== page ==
Intricate designs on thinner materials
Bow Saw: The lumberjack
While there are a few different versions of the bow saw, including some specifically designed for the shop woodworker, I’m going to focus on the common bow saw which we currently see most often in the hardware store.
The common bow saw we see in hardware stores is a versatile saw with a similar design to the coping saw but vastly different cutting ability. The bow saw gets its name from its design, which is shaped like…. you guessed it – an archer’s bow. It is comprised of a long, stiff blade held between two points on a D-shaped frame. Unlike the coping saw, the pistol grip handle of the bow saw is situated directly on the D-shaped frame. This location allows for more power to be directed into the cut – which gives an indication of what the common bow saw is mostly used for these days – quick, rough cuts.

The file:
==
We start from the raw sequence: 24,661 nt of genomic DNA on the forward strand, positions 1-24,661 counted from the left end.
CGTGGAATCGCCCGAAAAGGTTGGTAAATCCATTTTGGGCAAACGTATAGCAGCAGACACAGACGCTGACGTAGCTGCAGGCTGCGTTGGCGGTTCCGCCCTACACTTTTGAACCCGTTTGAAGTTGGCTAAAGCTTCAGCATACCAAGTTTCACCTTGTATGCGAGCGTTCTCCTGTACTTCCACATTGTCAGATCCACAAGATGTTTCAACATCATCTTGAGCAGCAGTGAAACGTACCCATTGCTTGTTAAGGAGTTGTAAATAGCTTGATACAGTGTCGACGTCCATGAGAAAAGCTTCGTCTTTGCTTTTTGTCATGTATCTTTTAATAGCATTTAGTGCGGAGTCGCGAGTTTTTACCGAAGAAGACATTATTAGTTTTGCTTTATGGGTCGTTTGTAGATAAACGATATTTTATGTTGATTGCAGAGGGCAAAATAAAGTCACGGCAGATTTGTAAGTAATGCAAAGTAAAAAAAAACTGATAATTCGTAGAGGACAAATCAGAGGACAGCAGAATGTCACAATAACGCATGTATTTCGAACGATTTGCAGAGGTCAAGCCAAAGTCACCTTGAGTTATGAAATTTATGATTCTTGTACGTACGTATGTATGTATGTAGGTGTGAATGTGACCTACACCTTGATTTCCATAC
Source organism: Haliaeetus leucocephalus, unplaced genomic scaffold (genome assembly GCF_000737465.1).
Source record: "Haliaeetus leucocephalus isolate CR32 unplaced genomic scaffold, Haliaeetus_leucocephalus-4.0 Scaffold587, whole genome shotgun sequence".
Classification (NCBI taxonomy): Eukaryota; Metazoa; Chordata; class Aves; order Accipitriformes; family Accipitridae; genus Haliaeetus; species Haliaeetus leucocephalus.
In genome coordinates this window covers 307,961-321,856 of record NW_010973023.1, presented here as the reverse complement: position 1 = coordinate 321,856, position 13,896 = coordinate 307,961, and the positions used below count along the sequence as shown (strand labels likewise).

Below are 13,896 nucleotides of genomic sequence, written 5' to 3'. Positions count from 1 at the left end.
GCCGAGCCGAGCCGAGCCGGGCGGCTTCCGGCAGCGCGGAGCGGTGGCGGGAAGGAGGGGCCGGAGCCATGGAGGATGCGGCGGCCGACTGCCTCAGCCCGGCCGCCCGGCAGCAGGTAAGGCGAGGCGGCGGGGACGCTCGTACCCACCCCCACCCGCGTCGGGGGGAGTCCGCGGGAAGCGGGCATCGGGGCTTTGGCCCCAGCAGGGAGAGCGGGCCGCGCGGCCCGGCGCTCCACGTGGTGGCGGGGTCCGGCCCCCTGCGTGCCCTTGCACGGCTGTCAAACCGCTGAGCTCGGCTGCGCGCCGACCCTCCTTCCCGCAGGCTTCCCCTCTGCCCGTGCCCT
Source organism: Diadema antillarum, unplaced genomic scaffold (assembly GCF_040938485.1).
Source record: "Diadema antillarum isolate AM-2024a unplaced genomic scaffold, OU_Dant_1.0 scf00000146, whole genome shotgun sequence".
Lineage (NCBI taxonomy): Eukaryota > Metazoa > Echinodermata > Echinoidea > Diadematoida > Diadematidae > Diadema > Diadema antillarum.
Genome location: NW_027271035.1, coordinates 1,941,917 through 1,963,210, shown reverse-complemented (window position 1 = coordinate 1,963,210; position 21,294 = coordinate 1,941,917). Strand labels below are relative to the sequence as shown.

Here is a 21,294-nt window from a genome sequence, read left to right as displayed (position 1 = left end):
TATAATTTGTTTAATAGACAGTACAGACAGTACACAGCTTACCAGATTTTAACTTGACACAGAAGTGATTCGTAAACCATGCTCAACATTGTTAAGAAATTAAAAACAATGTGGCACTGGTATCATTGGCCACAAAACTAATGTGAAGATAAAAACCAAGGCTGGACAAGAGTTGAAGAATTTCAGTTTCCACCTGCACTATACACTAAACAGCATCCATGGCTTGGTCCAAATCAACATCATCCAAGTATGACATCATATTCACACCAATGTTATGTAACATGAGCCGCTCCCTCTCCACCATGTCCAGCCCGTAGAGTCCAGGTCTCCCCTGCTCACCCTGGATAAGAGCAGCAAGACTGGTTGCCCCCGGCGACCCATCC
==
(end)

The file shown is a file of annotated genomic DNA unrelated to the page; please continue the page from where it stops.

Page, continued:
The tooth layout on bow saws is unique in that they are not all angled in the same direction, which allows for cutting action on both the push and pull stroke of the cut. This, along with the low tooth count and deep gullets, results in demonstrably faster cuts than other saws. However, these factors also make for a choppy cut with a rough finish – good for quickly removing material, but not for work that needs a delicate, finished edge.
The bow saw is commonly used outside. Its tough metal blade, and rigid handle design make it ideal for cutting logs and green wood. Throwing back to its outdoor uses, the bow saw generally has two different blade styles to accommodate for the different wood you’ll be attacking outside –
the peg tooth: designed for dry wood
and the peg and raker toothed blade: designed specifically for wet wood.
The design of these blades is beyond the scope of this article, but I encourage you to pick the right one, or even one of each if you do a lot of outdoor work.
Outdoor work on logs/green wood
Fast, rough cutting
Hacksaw: The grinder
The hacksaw has a similar design to the coping saw and the bow saw and is primarily used for plastic or metal. It has a thin, wide blade, with a very high tooth count, which makes for exceptionally clean cuts. The blade is situated in a metal frame with a pistol grip handle, and varies in length depending on the model, though the standard is roughly 30cm. The blades are removable and there are a wide variety of types that can be purchased for use with different materials.
Metal and plastic cutting
Carpenter’s Saw: The Utility Saw